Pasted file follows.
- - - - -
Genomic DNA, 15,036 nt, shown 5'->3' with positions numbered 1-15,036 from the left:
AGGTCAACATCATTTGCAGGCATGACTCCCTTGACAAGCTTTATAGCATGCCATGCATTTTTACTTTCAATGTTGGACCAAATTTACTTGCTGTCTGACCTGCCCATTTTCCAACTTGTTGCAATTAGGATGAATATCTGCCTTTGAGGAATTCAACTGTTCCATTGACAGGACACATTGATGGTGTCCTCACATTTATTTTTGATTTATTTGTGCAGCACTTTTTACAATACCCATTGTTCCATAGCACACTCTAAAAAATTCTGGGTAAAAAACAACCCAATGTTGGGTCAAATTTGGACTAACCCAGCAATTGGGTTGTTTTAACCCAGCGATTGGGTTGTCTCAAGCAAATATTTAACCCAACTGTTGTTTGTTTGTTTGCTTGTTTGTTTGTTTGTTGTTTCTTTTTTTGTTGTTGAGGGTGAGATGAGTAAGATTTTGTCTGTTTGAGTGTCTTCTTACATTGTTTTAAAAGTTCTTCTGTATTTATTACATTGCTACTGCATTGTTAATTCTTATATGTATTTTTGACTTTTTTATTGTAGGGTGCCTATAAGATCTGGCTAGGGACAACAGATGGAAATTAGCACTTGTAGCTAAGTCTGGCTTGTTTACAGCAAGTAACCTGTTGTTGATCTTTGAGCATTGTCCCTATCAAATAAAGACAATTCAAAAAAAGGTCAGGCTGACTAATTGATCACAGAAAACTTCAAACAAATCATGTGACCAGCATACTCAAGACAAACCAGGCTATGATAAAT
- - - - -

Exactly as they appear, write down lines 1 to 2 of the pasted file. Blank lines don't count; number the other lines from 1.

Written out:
Genomic DNA, 15,036 nt, shown 5'->3' with positions numbered 1-15,036 from the left:
AGGTCAACATCATTTGCAGGCATGACTCCCTTGACAAGCTTTATAGCATGCCATGCATTTTTACTTTCAATGTTGGACCAAATTTACTTGCTGTCTGACCTGCCCATTTTCCAACTTGTTGCAATTAGGATGAATATCTGCCTTTGAGGAATTCAACTGTTCCATTGACAGGACACATTGATGGTGTCCTCACATTTATTTTTGATTTATTTGTGCAGCACTTTTTACAATACCCATTGTTCCATAGCACACTCTAAAAAATTCTGGGTAAAAAACAACCCAATGTTGGGTCAAATTTGGACTAACCCAGCAATTGGGTTGTTTTAACCCAGCGATTGGGTTGTCTCAAGCAAATATTTAACCCAACTGTTGTTTGTTTGTTTGCTTGTTTGTTTGTTTGTTGTTTCTTTTTTTGTTGTTGAGGGTGAGATGAGTAAGATTTTGTCTGTTTGAGTGTCTTCTTACATTGTTTTAAAAGTTCTTCTGTATTTATTACATTGCTACTGCATTGTTAATTCTTATATGTATTTTTGACTTTTTTATTGTAGGGTGCCTATAAGATCTGGCTAGGGACAACAGATGGAAATTAGCACTTGTAGCTAAGTCTGGCTTGTTTACAGCAAGTAACCTGTTGTTGATCTTTGAGCATTGTCCCTATCAAATAAAGACAATTCAAAAAAAGGTCAGGCTGACTAATTGATCACAGAAAACTTCAAACAAATCATGTGACCAGCATACTCAAGACAAACCAGGCTATGATAAAT